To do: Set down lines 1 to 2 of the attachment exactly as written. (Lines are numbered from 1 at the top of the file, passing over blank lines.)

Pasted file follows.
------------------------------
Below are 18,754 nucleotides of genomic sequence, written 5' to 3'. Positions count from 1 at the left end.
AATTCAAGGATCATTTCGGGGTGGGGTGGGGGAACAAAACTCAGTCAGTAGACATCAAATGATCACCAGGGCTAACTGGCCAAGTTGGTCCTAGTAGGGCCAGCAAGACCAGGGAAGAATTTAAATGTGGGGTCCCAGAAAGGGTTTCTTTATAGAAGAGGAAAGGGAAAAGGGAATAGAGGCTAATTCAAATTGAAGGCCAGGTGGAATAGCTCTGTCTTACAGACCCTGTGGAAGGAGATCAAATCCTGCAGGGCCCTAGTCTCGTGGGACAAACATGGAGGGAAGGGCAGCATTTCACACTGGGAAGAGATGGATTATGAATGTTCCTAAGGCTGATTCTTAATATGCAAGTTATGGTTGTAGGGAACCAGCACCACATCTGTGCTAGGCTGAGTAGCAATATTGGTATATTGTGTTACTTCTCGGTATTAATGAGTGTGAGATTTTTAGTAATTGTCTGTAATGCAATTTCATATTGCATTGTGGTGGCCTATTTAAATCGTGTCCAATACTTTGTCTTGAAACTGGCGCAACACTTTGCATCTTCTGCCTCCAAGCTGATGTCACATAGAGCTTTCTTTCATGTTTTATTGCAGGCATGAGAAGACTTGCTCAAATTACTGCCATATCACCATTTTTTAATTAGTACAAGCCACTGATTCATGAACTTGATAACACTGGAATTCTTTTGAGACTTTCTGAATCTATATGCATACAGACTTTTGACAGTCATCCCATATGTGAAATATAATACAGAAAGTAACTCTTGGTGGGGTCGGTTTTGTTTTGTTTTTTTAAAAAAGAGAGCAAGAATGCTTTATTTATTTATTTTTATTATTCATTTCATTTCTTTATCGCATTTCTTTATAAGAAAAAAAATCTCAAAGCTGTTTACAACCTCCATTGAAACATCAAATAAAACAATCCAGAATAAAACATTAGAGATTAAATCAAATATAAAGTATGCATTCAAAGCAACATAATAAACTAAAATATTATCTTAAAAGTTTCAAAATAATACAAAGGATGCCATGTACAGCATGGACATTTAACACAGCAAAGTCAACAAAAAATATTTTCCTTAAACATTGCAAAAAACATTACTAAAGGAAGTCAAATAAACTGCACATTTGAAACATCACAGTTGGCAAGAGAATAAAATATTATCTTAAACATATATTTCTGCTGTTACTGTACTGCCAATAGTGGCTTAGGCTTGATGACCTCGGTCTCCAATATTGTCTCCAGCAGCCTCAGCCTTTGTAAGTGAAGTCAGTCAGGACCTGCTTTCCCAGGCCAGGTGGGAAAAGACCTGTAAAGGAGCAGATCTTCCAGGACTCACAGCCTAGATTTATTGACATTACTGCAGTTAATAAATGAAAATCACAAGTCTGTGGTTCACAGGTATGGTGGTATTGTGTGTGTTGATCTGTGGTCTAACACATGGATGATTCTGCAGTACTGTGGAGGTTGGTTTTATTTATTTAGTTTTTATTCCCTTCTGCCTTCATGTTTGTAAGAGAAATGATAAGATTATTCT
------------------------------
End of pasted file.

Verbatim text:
Below are 18,754 nucleotides of genomic sequence, written 5' to 3'. Positions count from 1 at the left end.
AATTCAAGGATCATTTCGGGGTGGGGTGGGGGAACAAAACTCAGTCAGTAGACATCAAATGATCACCAGGGCTAACTGGCCAAGTTGGTCCTAGTAGGGCCAGCAAGACCAGGGAAGAATTTAAATGTGGGGTCCCAGAAAGGGTTTCTTTATAGAAGAGGAAAGGGAAAAGGGAATAGAGGCTAATTCAAATTGAAGGCCAGGTGGAATAGCTCTGTCTTACAGACCCTGTGGAAGGAGATCAAATCCTGCAGGGCCCTAGTCTCGTGGGACAAACATGGAGGGAAGGGCAGCATTTCACACTGGGAAGAGATGGATTATGAATGTTCCTAAGGCTGATTCTTAATATGCAAGTTATGGTTGTAGGGAACCAGCACCACATCTGTGCTAGGCTGAGTAGCAATATTGGTATATTGTGTTACTTCTCGGTATTAATGAGTGTGAGATTTTTAGTAATTGTCTGTAATGCAATTTCATATTGCATTGTGGTGGCCTATTTAAATCGTGTCCAATACTTTGTCTTGAAACTGGCGCAACACTTTGCATCTTCTGCCTCCAAGCTGATGTCACATAGAGCTTTCTTTCATGTTTTATTGCAGGCATGAGAAGACTTGCTCAAATTACTGCCATATCACCATTTTTTAATTAGTACAAGCCACTGATTCATGAACTTGATAACACTGGAATTCTTTTGAGACTTTCTGAATCTATATGCATACAGACTTTTGACAGTCATCCCATATGTGAAATATAATACAGAAAGTAACTCTTGGTGGGGTCGGTTTTGTTTTGTTTTTTTAAAAAAGAGAGCAAGAATGCTTTATTTATTTATTTTTATTATTCATTTCATTTCTTTATCGCATTTCTTTATAAGAAAAAAAATCTCAAAGCTGTTTACAACCTCCATTGAAACATCAAATAAAACAATCCAGAATAAAACATTAGAGATTAAATCAAATATAAAGTATGCATTCAAAGCAACATAATAAACTAAAATATTATCTTAAAAGTTTCAAAATAATACAAAGGATGCCATGTACAGCATGGACATTTAACACAGCAAAGTCAACAAAAAATATTTTCCTTAAACATTGCAAAAAACATTACTAAAGGAAGTCAAATAAACTGCACATTTGAAACATCACAGTTGGCAAGAGAATAAAATATTATCTTAAACATATATTTCTGCTGTTACTGTACTGCCAATAGTGGCTTAGGCTTGATGACCTCGGTCTCCAATATTGTCTCCAGCAGCCTCAGCCTTTGTAAGTGAAGTCAGTCAGGACCTGCTTTCCCAGGCCAGGTGGGAAAAGACCTGTAAAGGAGCAGATCTTCCAGGACTCACAGCCTAGATTTATTGACATTACTGCAGTTAATAAATGAAAATCACAAGTCTGTGGTTCACAGGTATGGTGGTATTGTGTGTGTTGATCTGTGGTCTAACACATGGATGATTCTGCAGTACTGTGGAGGTTGGTTTTATTTATTTAGTTTTTATTCCCTTCTGCCTTCATGTTTGTAAGAGAAATGATAAGATTATTCT